I tossed out a comment once while chatting with a friend that for all the effort and money we’re putting into our girls’ athletic activities, they’d better get college scholarships! It was one of those off-hand remarks said in a joking tone that was meant to just fade into the fabric of the conversation. Yet while the rest of the conversation has completely left my mind, that tossed-off joke has stayed with me. It haunts me. Often the sentence has flitted through my mind in completely unrelated situations. It baffles me, because it was just a joke…right?
But it’s said there’s truth behind every joke, and I guess if I were to be completely honest with myself, I really would like one or both of the girls to win athletic scholarships. In fact, if I want to be painfully honest with myself, and by extension, you, I sort of expect that they will. If they don’t…I’ll be disappointed.
I understand that admitting a truth like that makes me look like a horrible parent. Parents are supposed to love their kids unconditionally, and whether or not they earn a scholarship, athletic or academic, to college should be far, far, far down on the list of why we love our kids. Yet (I believe) for every mom or dad out there upon whom it suddenly dawns one day that, hey, I’ve got a truly gifted kid there, the thought of college scholarships isn’t far behind…
Which leads me to (at last) the topic of this blog: our expectations of our children. What is realistic? Where is the line between support and pressure? And who draws that line?
My girls chosen sports are running and gymnastics. My 10-year-old started with Track & Field six months ago, and is now in cross-country. At this point she’s earned several medals and has a 6:26 mile time—her goal is to get below 6:00 by the beginning of Track season in January. My 7-soon-to-be-8 year old is in competitive gymnastics, and has collected a mess of medals of her own, and will be going to State Finals in two weeks.
So how much is too much? Is running 20+ miles a week (between conditioning and races) too much for a 10-year-old girl? Or is 12 hours a week of gymnastics too big a burden for a child who is still mastering her times tables? Other parents say that as long as the kids “enjoy it” it’s all right—and as long as they keep their grades up.
I examine my heart; I get into that really uncomfortable place where my own unrealized dreams are hidden. How much of their success is really about me? And when it comes down to it, that’s the question every parents needs to honestly ask themselves when trying to determine how much is simply too much (or, conversely, not enough) for their child. If a child is asking to “take a break” from a sport or club or activity, it’s time to step back and allow that break. That doesn’t mean they won’t come back to the activity; it may mean something as simple as the kid is just plain tired. It could also mean that parents’ expectations have taken the child into an arena that they, the child, doesn’t have his or her whole heart invested in. That being said, the child could be very good at that sport or activity—but if their heart is not in it, then where’s the joy? And that’s when we have the responsibility as parents to look at our motivations.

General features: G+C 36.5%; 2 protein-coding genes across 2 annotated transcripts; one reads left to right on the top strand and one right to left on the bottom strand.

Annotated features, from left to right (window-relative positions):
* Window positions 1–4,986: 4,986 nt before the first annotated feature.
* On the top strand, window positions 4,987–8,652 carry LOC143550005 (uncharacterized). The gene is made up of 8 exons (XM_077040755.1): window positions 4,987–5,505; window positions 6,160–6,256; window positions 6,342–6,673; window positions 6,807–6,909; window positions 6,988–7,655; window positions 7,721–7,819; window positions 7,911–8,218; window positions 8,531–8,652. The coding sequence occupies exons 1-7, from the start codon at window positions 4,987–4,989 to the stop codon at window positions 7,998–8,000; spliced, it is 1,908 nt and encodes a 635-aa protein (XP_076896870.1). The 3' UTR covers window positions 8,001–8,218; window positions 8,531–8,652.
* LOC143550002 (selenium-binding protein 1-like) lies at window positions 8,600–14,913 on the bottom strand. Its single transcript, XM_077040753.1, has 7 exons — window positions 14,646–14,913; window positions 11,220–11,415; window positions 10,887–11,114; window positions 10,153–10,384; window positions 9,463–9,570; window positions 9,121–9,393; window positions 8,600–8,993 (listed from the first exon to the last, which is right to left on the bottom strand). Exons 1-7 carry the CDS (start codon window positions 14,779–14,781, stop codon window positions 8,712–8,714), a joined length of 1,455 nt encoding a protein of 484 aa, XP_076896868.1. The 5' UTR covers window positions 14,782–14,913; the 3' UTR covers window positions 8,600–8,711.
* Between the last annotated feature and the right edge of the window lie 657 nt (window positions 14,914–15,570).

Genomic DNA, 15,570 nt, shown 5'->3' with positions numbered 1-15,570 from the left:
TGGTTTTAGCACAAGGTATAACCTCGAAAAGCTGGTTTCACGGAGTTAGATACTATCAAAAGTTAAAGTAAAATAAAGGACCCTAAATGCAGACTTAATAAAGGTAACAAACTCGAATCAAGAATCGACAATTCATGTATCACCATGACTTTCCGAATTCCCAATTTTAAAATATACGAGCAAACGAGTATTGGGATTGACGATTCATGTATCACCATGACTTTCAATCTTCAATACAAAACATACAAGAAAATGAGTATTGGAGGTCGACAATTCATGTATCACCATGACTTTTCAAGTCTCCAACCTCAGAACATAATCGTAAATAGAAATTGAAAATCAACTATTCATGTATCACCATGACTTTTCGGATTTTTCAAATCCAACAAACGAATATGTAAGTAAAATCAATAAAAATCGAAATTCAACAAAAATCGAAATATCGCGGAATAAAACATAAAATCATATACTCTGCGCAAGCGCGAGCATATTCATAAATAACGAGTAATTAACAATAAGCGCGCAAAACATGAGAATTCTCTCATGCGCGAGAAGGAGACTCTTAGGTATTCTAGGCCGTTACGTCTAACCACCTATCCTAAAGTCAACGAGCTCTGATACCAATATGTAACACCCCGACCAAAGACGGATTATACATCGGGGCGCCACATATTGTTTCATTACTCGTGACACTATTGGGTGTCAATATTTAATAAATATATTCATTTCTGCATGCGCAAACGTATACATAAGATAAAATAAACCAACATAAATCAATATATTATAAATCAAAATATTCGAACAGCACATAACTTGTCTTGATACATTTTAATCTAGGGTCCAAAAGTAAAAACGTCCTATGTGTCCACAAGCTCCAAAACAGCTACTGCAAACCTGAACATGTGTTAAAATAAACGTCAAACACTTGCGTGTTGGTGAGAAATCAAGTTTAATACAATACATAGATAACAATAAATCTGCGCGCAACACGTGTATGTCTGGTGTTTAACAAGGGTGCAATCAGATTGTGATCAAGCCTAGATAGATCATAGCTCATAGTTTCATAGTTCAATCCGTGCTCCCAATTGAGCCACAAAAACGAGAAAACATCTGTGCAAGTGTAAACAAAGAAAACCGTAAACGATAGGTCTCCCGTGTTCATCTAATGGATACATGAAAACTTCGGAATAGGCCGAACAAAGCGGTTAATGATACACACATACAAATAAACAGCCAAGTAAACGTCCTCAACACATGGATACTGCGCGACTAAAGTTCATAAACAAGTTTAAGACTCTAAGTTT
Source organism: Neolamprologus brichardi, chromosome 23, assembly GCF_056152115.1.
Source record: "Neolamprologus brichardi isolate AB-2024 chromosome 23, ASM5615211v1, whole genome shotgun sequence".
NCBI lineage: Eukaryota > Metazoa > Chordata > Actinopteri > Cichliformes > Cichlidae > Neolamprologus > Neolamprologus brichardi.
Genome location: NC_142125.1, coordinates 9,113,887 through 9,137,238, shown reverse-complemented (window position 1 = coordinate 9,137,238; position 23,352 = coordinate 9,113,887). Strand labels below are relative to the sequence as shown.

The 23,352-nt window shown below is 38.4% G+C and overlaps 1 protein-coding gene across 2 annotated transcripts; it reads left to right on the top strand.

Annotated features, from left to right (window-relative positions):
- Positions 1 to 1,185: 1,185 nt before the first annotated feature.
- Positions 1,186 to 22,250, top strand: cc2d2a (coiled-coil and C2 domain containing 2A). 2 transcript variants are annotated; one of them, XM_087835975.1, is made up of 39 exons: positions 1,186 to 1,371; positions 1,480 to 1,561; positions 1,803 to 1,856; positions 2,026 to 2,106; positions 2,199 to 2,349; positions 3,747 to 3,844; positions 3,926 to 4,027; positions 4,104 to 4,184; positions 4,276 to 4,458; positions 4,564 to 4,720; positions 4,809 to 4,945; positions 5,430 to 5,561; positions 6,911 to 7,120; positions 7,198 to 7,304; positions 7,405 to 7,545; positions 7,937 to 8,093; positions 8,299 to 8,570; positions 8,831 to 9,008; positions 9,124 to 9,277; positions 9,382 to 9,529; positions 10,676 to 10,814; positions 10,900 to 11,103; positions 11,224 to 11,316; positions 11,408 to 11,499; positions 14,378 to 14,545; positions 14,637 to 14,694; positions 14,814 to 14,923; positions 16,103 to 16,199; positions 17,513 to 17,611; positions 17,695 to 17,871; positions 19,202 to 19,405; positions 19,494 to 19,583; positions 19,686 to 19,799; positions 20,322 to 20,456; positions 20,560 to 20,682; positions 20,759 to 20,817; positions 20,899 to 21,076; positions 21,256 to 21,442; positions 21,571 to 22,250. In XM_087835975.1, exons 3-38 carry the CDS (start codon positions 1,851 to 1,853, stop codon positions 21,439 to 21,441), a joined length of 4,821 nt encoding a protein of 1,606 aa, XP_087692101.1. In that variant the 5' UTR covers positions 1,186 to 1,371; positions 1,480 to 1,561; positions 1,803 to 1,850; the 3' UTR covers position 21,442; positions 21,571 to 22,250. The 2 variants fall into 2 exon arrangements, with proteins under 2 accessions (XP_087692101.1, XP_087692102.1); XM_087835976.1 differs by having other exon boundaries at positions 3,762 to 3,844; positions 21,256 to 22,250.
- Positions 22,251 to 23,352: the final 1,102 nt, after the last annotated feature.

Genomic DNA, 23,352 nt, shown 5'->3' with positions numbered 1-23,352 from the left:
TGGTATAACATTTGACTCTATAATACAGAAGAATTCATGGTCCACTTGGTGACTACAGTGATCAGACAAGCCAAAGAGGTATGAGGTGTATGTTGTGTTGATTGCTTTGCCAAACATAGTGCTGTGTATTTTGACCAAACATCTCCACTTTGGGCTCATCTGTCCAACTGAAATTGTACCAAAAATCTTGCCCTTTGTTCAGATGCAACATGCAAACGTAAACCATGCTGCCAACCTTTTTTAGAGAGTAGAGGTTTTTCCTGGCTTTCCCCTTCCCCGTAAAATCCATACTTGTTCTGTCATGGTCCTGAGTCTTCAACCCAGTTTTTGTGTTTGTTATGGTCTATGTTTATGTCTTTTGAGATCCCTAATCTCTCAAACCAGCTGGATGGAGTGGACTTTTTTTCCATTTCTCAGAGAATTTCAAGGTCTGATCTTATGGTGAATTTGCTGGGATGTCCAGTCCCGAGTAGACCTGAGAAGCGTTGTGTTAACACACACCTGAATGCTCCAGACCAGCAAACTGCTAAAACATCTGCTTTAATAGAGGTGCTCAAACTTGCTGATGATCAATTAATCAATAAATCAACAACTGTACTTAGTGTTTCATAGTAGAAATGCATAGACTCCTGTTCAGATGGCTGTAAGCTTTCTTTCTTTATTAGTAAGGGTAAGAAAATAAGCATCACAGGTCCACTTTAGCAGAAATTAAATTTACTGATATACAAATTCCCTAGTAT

While watching my girls, I am part of them. I am Sam as she dashes across the finish line. I feel it when she expels that deep, pent-up breath. I feel the air swoosh past my own face as Nati does flies around the uneven bars. Her hands hit the mat as she arches into a double back handspring, and my palms sting. But it’s not fair for me to keep them in an activity because of the feeling I get watching them. That’s when support becomes, in my opinion, pressure. When it ceases to be about them, and becomes about me.
But, as every parent who has a kid who’s exceeded expectations should know, ultimately the most important thing is to keep it all in perspective. It may lead, somewhere down the line, to a scholarship...or not. As a mom, it's my job to make sure I don't get carried away in what should be their life experience...but that I do give them the support, encouragement and time they need to be as good as they can whatever they choose to do.
And make sure to keep puttin' dough in that college savings account!